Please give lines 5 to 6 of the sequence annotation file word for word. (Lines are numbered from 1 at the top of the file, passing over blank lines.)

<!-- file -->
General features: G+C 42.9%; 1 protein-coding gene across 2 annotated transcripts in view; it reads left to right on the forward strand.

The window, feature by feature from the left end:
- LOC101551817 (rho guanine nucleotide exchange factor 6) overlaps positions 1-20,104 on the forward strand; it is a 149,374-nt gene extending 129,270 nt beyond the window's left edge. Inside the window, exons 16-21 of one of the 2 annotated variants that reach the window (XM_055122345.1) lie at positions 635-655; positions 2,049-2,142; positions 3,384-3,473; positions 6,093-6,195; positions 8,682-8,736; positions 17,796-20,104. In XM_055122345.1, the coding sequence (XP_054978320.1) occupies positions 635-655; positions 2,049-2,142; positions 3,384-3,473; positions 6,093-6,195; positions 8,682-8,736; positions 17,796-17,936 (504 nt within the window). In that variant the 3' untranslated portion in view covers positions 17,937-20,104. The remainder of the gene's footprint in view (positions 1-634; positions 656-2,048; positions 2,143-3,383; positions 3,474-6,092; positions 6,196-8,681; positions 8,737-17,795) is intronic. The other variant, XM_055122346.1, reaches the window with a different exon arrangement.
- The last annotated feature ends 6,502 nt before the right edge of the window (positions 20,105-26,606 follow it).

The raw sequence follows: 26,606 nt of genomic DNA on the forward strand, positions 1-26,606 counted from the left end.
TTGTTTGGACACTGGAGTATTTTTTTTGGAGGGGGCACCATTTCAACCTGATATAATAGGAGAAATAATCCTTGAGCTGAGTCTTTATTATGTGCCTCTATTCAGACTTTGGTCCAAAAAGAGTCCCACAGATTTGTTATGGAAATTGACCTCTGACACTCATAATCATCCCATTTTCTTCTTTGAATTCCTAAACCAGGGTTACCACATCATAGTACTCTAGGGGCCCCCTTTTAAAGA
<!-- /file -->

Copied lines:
The raw sequence follows: 26,606 nt of genomic DNA on the forward strand, positions 1-26,606 counted from the left end.
TTGTTTGGACACTGGAGTATTTTTTTTGGAGGGGGCACCATTTCAACCTGATATAATAGGAGAAATAATCCTTGAGCTGAGTCTTTATTATGTGCCTCTATTCAGACTTTGGTCCAAAAAGAGTCCCACAGATTTGTTATGGAAATTGACCTCTGACACTCATAATCATCCCATTTTCTTCTTTGAATTCCTAAACCAGGGTTACCACATCATAGTACTCTAGGGGCCCCCTTTTAAAGA